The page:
By Chris Hahn
It seemed appropriate enough to bring my ACW “experiment” to an end at the calendar end of November.
I regret to inform readers that there was no decision at Danville. In point of fact, the last three turns witnessed each side punishing the other with sometimes accurate artillery fire and more accurate volley fire. The bloodletting and disordering of regiments went back and forth while no substantial gains were made.
The dismounted Union cavalry was finally forced to evacuate the one sector of Danville, however. The Rebel horse (over on the Union left), was forced to give up their position in the woods after Ammen’s Brigade finally woke up from its command dice coma and advanced in long blue lines against the outnumbered Confederate troopers.
On the other flank, more than several volleys were exchanged between opposing lines. Initial success went to the “blue-bellies,” but their exposed position eventually told and they were forced to retire toward friends.
Photo 1 shows one part of the larger engagement. Here, two large Confederate regiments (on the left of the frame) are contesting the advance of a Union brigade of 4 units. The Confederates have 3 units (in attack column with skirmishers deployed) in support. Volleys went back and forth, back and forth. Both sides suffered, but no regiment broke under the strain.
Photo 2 shows how many casualties (the red dots) were sustained by the Confederates in their attempt to take Danville from the dismounted Union cavalry. One sector was finally cleared, but at great cost and too late in the battle.
Photo 3 shows Ammen’s units pushing the Rebel cavalry out of the woods and back to their horse holders. (One Rebel regiment did manage to wreak havoc among the Union batteries deployed on the hill, however.)
Once again, I am left without a definitive winner in a Black Powder battle. Granted, the engagement could have been continued two, three, or four more turns, but the repetition of volleys, saving throws, placing disorder markers and then removing them, became a little bit unexciting. On the other hand, I do see how this reflected — at least to a degree — the nature of combat in the Civil War.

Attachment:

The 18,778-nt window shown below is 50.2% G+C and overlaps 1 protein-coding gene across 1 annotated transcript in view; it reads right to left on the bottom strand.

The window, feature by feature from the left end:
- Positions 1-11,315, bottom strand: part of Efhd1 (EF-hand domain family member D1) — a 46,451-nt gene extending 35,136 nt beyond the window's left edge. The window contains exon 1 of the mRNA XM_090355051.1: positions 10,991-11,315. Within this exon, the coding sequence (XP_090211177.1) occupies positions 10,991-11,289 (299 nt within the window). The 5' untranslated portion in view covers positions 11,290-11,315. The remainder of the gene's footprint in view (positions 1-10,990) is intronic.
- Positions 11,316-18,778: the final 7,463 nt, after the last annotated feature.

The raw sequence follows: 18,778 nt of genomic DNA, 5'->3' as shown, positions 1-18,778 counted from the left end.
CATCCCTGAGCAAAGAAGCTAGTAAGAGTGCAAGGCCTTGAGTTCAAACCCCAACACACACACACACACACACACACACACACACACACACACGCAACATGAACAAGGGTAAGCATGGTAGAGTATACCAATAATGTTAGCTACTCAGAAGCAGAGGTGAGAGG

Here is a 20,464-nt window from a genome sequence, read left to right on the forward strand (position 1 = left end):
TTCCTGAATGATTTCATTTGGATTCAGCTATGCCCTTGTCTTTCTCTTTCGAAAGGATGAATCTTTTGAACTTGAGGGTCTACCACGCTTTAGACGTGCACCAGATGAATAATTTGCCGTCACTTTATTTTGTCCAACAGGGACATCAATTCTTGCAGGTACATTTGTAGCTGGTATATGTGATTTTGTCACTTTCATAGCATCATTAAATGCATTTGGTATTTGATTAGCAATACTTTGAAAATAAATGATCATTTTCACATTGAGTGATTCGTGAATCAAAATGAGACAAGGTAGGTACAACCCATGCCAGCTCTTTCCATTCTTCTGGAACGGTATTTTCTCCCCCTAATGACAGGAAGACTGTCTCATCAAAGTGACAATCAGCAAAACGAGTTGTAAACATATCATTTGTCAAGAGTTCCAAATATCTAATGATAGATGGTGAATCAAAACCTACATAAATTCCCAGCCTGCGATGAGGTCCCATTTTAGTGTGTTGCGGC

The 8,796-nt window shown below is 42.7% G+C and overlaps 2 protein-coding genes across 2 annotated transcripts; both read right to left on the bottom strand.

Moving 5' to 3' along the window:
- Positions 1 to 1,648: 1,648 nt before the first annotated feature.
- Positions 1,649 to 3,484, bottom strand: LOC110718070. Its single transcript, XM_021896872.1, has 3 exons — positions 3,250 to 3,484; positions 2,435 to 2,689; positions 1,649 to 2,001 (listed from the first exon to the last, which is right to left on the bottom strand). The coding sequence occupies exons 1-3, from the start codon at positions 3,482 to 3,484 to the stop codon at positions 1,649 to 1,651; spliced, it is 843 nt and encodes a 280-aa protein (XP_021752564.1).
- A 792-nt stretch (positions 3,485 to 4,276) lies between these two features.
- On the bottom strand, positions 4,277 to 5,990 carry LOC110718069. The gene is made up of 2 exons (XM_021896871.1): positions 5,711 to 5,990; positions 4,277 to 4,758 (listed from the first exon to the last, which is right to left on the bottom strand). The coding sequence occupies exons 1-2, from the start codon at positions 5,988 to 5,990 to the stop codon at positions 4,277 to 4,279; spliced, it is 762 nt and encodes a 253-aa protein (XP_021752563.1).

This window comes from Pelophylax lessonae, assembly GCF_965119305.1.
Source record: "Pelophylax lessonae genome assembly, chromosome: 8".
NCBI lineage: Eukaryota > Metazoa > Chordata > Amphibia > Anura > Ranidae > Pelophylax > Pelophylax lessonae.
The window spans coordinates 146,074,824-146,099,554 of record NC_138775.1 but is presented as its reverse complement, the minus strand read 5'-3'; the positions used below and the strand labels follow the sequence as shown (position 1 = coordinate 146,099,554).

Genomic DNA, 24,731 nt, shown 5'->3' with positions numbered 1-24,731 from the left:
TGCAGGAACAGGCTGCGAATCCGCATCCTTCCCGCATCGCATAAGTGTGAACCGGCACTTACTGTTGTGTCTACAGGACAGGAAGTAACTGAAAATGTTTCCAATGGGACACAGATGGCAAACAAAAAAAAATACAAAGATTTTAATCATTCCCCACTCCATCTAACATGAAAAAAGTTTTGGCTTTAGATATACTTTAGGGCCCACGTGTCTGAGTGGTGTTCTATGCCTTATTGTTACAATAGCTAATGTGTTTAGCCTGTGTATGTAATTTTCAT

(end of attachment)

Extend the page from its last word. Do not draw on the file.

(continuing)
While the “counter system” was inexpensive and functional, it did result in a lot of stands sitting off the table during the course of the game. Perhaps this format needs to be reviewed and revised? (I am drafting plans for a Crimean War battle wherein I will be using only attack column and line formations.
I go back and forth on the revised move sequence and the inclusion of various house rules and amendments. While these do add a measure of realism, they can slow do the process of a game turn. (I recently read a post on the BP forum where one member said that his club doesn’t allow attack columns with skirmishers deployed in large games, as it tends to slow the game down. Weren’t attack columns with skirmishers a key part of Naploeonic warfare?!)
My ACW battle was certainly different from the quick battle reported in the BP rule book.
I wonder if this difference is a product of my lack of comfort with the rules, my scenario design (which includes the size of forces involved), some other variable, or a combination of the three?
I recently purchased an online subscription to Battlegames magazine. In the March/April 2010 issue, Mr. Mike Siggins reviews Black Powder. He makes some interesting points, I think. While his conclusion is generally negative, there is no denying the popularity of these rules and their offspring — Hail Caesar and Pike & Shotte.
I wonder if my “struggle” with these rules (yes, I have all three books now — yes … I know) is because they seem much more oriented to wargaming as a social event instead of a solo exercise and experience?
I understand that there are a number of rule sets for playing games set in the Crimean War. I’m not about to spend more money, however.
Here’s hoping that my “cruise” of the Crimea proves more satisfying and memorable than my disappointment in Danville.